Erin Wade adding a culinary trifecta to her growing enterprise

Erin Wade

ALBUQUERQUE, N.M. — Erin Wade’s salad-centric Vinaigrette eateries in New Mexico and Texas lately have turned the focus on what she calls “soul satisfying” soups and chowders.

Wade, meanwhile, is also turning her focus on a new line of culinary pursuits. Already having opened three Vinaigrette restaurants in Santa Fe, Albuquerque and Austin, along with Modern General in Santa Fe, she’s now looking to expand her fledgling restaurant empire in the Duke City.

Wade has signed a lease in the West Downtown neighborhood to open her second Modern General. And next door to that will be a new concept called Feel Good, a wine-focused bar and eatery. Both establishments will be across from Manzano Day School in the Country Club Plaza at 1720 Central SW.  Close by is Albuquerque Vinaigrette, a modern, colorful place that just celebrated its five-year anniversary.

The culinary go-getter describes Modern General as Vinaigrette’s sister company.

Modern General, a stylish cafe and home goods shop, will focus on breakfasts, healthy bowl dishes, juices and an “incredible coffee program.” Wade said she is shooting for a late spring 2018 opening in an area she expects will be transformed by Albuquerque Rapid Transit and other urban redevelopment. “The cones are down. A lot of cool stuff is happening along Central,” she said.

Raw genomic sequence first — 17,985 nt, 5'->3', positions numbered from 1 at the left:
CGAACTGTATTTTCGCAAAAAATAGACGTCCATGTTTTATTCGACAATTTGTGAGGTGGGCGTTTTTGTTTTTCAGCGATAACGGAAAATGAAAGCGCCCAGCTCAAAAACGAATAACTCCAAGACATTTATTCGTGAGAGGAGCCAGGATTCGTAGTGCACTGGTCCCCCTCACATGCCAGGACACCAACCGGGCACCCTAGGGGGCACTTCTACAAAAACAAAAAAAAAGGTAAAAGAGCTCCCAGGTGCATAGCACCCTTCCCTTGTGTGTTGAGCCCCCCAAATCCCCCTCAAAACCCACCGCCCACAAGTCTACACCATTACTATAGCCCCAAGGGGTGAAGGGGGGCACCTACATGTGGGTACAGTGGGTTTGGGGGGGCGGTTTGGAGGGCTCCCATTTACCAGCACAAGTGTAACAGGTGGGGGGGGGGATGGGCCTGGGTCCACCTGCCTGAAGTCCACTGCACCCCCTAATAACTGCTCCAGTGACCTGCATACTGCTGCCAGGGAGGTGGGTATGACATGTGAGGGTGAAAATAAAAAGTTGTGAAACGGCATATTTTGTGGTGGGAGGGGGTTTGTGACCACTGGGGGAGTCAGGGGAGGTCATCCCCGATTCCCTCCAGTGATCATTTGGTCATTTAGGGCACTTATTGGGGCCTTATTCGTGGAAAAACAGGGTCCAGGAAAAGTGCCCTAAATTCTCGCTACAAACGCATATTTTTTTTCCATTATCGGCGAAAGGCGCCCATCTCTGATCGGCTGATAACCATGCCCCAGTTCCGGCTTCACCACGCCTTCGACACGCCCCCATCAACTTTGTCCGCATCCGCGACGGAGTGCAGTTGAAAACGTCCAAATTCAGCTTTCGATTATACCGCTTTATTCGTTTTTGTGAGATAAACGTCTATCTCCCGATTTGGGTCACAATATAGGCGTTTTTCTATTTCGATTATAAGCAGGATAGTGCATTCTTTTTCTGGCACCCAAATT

With the ABQ “Vinny” just a quick sprint away at 1820 Central Avenue SW, Wade envisions a “nice trifecta” in the neighborhood and hopes to get all kinds of new folks through the doors— moms and kids, the business lunch crowd, happy hour habitues, and those seeking fine dining but without high prices. “We want the locations to be very much a part of the neighborhood’s day,” said Wade.  “It’s also easier for me from a management and operations standpoint to have that concentration” in Albuquerque.

Wade is funding the expansion, including six-figure tenant improvements, in a couple of  ways.

She bootstrapped her first enterprise in Santa Fe with help from family, a line of credit and a farm where most of the eateries’ produce is grown. In time,  she was able to attract more serious financing and branch out, thanks mostly to the success of the Santa Fe Vinaigrette, a cash cow that has proved popular with both locals and visitors.

“It’s me and the bank (loans) at this point,” said Wade, adding that she plows profits back into the company to fund its continued growth.

Wade said she doesn’t have any outside investors and prefers to keep it that way, even though it means she wears multiple hats. “With private equity, you have a lot of new bosses,” said Wade.

“I love going to places that still have that texture and authenticity,” she added. “The problem is when a business hits a certain size, and it’s starts feeling plastic to me.”

Wade is striving to keep her business culture intact as the company grows — the enterprise is now up to 150 employees — and said she relies heavily on longtime managers as she tears up the road between locations or logs frequent flier points.  “Most of them have grown up in the company, starting as cooks and servers,” she said.

And the growth just may continue, with speculation of a second Vinaigrette in Albuquerque. If a second store opens, it would likely be in the Northeast, confirmed Wade. “Super early discussions have taken place about a potential site, but we have a lot to occupy us on Central,” she said.

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